The government of the Hungarian Soviet republic

On 20 March, president Mihály Károlyi announced that Dénes Berinkey government would resign. On 21 March, Károlyi informed the Council of Ministers that only Social Democrats could form a new government, as they were the party with the highest public support. In order to form a governing coalition, Social Democrats started secret negotiations with the Communist leaders—who were still imprisoned—and decided to merge their two parties under the name of Hungarian Socialist Party.[7] President Károlyi, who was an outspoken anti-Communist, was not informed about the fusion of the communist and social democrat parties. Thus, while believing to have appointed a social democratic government, he found himself faced with one dominated by Communists. Mihály Károlyi resigned on 21 March. Béla Kun and his communist friends were released from the Margit Ring prison on the night of 20 March 1919.[8] Liberal president Károlyi was arrested by the new communist government on the first day, later he could only manage to escape, and flee to Paris after the end of July, 1919.[9] For the Social Democrats, an alliance with the KMP not only increased their standing with the common people, but also gave them a potential link to the increasingly powerful Russian Communist Party, as Kun had ties with prominent Russian Bolsheviks. On 23 March, Lenin gave an order to Béla Kun, that Social Democrats must be removed from the power, thereby Hungary will be transform into a real communist state, thus the "dictatorship of the proletariat" will rule it.[10] Accordingly, the Communists started to purge the Social Democrats from the government on the next day.[11][12]

The Garbai GovernmentEdit

Sándor Garbai, Béla Kun, Vilmos Böhm, Tibor Szamuely, György Nyisztor, Jenő Varga, Zsigmond Kunfi, Dezső Bokányi, József Pogány, Béla Vágó, Zoltán Rónai, Károly Vantus, Jenő Landler, Béla Szántó, Sándor Szabados, György Lukács, Jenő Hamburger, Gyula Hevesi, Antal Dovcsák, Gyula Lengyel and Béla Vágó.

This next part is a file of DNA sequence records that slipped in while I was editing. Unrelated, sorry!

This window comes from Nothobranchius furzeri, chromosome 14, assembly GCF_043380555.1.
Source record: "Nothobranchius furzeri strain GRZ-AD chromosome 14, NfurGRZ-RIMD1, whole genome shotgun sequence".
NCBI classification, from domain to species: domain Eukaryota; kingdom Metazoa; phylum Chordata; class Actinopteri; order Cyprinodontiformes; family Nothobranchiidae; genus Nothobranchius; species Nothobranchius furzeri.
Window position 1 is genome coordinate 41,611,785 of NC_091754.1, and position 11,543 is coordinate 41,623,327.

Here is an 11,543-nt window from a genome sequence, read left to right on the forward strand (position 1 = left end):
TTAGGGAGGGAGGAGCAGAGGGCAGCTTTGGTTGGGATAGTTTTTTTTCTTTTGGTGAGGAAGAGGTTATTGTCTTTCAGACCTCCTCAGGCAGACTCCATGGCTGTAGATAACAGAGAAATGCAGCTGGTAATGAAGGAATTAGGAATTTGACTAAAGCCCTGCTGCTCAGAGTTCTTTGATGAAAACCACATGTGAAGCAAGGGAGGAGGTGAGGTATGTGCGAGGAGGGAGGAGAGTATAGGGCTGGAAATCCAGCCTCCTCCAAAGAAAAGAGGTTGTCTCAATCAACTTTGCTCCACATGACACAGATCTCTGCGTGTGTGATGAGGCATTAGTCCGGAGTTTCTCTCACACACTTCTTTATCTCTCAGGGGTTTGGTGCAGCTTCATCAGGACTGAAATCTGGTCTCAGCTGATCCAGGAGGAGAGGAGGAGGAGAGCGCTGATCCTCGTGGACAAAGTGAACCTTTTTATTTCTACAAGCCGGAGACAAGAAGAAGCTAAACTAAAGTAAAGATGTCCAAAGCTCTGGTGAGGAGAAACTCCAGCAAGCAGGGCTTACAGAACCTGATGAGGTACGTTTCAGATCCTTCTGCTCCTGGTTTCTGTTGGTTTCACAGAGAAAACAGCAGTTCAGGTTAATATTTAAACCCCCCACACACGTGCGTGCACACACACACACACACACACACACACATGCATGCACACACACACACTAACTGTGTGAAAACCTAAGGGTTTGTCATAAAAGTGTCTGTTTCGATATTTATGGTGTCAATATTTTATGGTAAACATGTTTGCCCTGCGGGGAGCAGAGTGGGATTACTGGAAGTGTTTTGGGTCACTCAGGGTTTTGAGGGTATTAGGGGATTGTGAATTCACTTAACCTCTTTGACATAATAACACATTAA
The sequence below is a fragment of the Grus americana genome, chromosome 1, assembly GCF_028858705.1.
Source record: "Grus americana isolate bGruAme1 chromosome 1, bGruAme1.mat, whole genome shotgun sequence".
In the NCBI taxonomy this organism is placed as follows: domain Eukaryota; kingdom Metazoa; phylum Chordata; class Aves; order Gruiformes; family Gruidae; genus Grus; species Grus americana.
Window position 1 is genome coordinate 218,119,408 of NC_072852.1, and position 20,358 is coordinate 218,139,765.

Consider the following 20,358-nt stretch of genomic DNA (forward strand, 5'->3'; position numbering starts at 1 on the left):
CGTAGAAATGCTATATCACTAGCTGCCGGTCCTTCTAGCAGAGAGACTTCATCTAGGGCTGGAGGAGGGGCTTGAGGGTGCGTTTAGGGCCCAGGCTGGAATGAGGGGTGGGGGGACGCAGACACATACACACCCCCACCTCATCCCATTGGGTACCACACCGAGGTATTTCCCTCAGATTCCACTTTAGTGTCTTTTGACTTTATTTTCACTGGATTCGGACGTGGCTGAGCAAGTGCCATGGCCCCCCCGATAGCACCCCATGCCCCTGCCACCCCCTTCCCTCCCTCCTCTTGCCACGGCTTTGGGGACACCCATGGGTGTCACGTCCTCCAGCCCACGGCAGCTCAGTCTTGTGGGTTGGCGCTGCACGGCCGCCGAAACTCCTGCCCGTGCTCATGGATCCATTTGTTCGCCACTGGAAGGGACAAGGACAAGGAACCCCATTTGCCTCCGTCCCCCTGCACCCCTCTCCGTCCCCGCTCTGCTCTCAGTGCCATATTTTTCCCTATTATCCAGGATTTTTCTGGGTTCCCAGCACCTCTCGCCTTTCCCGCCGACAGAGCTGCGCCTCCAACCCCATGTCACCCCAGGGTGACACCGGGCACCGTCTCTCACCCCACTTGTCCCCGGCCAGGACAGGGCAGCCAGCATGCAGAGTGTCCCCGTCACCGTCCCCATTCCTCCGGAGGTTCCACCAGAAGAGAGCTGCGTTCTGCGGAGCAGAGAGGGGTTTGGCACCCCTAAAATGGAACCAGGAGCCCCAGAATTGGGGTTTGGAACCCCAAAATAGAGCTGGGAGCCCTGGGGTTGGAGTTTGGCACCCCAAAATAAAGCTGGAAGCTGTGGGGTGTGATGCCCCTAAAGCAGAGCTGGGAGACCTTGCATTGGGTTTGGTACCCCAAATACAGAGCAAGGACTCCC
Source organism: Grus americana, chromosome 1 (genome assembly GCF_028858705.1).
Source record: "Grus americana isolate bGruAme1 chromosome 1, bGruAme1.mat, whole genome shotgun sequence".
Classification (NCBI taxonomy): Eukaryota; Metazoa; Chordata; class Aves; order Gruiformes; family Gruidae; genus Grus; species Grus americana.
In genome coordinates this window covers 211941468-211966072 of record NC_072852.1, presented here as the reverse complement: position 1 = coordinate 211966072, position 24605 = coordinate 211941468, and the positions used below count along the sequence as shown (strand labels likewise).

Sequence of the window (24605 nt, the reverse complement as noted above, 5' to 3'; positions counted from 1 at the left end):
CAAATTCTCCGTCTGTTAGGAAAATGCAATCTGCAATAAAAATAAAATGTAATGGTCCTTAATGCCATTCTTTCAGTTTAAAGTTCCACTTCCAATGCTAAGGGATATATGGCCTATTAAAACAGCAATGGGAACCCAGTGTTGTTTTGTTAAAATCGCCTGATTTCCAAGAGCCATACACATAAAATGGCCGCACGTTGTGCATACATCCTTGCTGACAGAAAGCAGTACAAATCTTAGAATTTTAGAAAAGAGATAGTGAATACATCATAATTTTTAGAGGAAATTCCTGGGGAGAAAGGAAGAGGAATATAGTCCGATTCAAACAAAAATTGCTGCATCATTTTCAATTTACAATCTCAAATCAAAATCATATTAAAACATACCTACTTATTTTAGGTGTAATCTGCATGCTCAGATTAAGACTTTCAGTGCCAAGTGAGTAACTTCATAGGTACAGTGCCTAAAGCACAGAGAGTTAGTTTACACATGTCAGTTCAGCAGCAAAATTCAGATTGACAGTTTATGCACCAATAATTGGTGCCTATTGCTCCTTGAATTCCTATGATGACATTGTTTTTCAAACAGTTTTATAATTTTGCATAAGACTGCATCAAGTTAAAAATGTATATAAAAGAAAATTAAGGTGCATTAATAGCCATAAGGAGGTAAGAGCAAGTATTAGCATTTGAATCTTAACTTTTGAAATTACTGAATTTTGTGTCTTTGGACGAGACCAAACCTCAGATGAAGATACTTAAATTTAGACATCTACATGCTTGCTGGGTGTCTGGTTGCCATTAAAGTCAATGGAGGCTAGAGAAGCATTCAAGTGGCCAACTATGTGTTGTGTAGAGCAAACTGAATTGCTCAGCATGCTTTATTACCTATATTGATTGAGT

The ministries often rotated among the various members of the government.

  • Sándor Garbai president and prime minister of the Hungarian Soviet republic
  • Jenő Landler commissar for interior
  • Sándor Csizmadia, Károly Vántus, Jenő Hamburger, György Nyisztor - commissars of agriculture
  • József Pogany, later also Béla Szántó - commissars of Defense
  • Zoltán Rónai, later also István Láday - commissars of Justice
  • Jenő Landler - commissar for trade
  • Mór Erdélyi, later also Bernát Kondor - commissars about food
  • Zsigmond Kunfi, later also György Lukács, Tibor Szamuely, Sándor Szabados - commissars about education
  • Béla Kun - commissar for foreign affairs
  • Dezső Bokányi - commissar of labor
  • Henrik Kalmár - commissar for German affairs
  • Jenő Varga, later also Gyula Lengyel - commissars of Finance
  • Vilmos Böhm - commissar for socialism, later also Antal Dovcsák


After declaration of the constitution changes took place in the komisararo. The new ministries:

  • Jenő Varga, Mátyás Rákosi, Gyula Hevesi, József Kelen, Ferenc Bajáki - commissars about economic product
  • Jenő Landler, Béla Vagó - commissars about internal affairs, railways and navigation
  • Béla Kun, Péter Ágoston and József Pogány - commissars for Foreign Affairs

Communist policiesEdit

Following Lenin's model, but without the direct participation of the workers' councils (soviets) from which it took its name, the newly united Socialist Party created a government called the Revolutionary Governing Council, which proclaimed the Hungarian Soviet Republic and dismissed President Károlyi on 21 March. This government consisted of a coalition of socialists and communists, but with the exception of Kun, all commissars were former social democrats.[13] The government was led by Sándor Garbai, but Kun, as Commissar of Foreign Affairs, held the real power. Under Kun, the new government, which had adopted in full the program of the Communists, decreed the abolition of aristocratic titles and privileges; the separation of church and state; codified freedom of speech and assembly; and implemented free education, language, and cultural rights to minorities.[6]

The Communist government also nationalized industrial and commercial enterprises, and socialized housing, transport, banking, medicine, cultural institutions, and all landholdings of more than 40 hectares. These economic policies created high inflation while leading to food shortages across the land. Public support for Communists was also heavily dependent on their promise of restoring Hungary's former borders.[6] The government took steps toward normalizing foreign relations with the Triple Entente powers in an effort to gain back some of the land that Hungary was set to lose in the post-war negotiations.

 
Leaders of the Hungarian Soviet Republic: Tibor Szamuely, Béla Kun, Jenő Landler (left to right). The monument is now located at the Memento Park open-air museum outside Budapest.